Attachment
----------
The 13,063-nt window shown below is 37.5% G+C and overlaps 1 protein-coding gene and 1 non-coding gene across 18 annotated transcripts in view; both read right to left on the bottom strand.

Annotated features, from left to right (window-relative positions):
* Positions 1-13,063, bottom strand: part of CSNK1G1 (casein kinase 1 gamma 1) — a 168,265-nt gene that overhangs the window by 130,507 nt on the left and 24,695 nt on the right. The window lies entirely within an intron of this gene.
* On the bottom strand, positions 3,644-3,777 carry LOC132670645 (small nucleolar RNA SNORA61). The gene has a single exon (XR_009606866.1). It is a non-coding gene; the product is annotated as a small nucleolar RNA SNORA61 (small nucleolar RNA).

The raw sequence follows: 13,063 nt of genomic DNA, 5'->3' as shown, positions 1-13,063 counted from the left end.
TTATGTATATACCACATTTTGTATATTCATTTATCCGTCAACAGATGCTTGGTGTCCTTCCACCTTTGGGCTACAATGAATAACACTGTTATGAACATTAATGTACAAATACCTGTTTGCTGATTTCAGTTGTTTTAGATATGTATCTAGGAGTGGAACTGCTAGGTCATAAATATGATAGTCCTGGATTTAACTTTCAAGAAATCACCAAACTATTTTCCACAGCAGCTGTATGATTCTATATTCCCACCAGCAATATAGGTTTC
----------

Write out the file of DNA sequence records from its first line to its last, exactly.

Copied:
The 13,063-nt window shown below is 37.5% G+C and overlaps 1 protein-coding gene and 1 non-coding gene across 18 annotated transcripts in view; both read right to left on the bottom strand.

Annotated features, from left to right (window-relative positions):
* Positions 1-13,063, bottom strand: part of CSNK1G1 (casein kinase 1 gamma 1) — a 168,265-nt gene that overhangs the window by 130,507 nt on the left and 24,695 nt on the right. The window lies entirely within an intron of this gene.
* On the bottom strand, positions 3,644-3,777 carry LOC132670645 (small nucleolar RNA SNORA61). The gene has a single exon (XR_009606866.1). It is a non-coding gene; the product is annotated as a small nucleolar RNA SNORA61 (small nucleolar RNA).

The raw sequence follows: 13,063 nt of genomic DNA, 5'->3' as shown, positions 1-13,063 counted from the left end.
TTATGTATATACCACATTTTGTATATTCATTTATCCGTCAACAGATGCTTGGTGTCCTTCCACCTTTGGGCTACAATGAATAACACTGTTATGAACATTAATGTACAAATACCTGTTTGCTGATTTCAGTTGTTTTAGATATGTATCTAGGAGTGGAACTGCTAGGTCATAAATATGATAGTCCTGGATTTAACTTTCAAGAAATCACCAAACTATTTTCCACAGCAGCTGTATGATTCTATATTCCCACCAGCAATATAGGTTTC